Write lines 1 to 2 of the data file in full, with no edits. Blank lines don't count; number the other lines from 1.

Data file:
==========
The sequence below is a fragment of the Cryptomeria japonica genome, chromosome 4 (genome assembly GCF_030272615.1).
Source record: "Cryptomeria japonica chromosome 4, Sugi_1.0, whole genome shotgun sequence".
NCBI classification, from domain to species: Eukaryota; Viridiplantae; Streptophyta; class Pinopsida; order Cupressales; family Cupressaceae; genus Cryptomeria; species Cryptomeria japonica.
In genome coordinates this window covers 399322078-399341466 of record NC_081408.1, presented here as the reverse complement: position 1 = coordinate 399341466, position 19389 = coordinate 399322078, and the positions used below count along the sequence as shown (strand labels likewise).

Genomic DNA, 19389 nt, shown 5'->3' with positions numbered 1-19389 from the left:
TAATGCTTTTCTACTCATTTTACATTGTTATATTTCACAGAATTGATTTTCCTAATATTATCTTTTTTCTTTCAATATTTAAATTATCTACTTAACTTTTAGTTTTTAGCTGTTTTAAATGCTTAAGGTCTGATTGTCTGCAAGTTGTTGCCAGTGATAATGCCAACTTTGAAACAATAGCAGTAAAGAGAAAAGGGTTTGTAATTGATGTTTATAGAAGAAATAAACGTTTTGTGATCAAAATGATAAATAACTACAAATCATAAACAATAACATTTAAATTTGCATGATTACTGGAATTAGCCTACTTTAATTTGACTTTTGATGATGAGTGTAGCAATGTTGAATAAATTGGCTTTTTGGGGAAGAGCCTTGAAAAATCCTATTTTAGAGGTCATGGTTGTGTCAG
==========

The sequence below is a fragment of the Cryptomeria japonica genome, chromosome 4 (genome assembly GCF_030272615.1).
Source record: "Cryptomeria japonica chromosome 4, Sugi_1.0, whole genome shotgun sequence".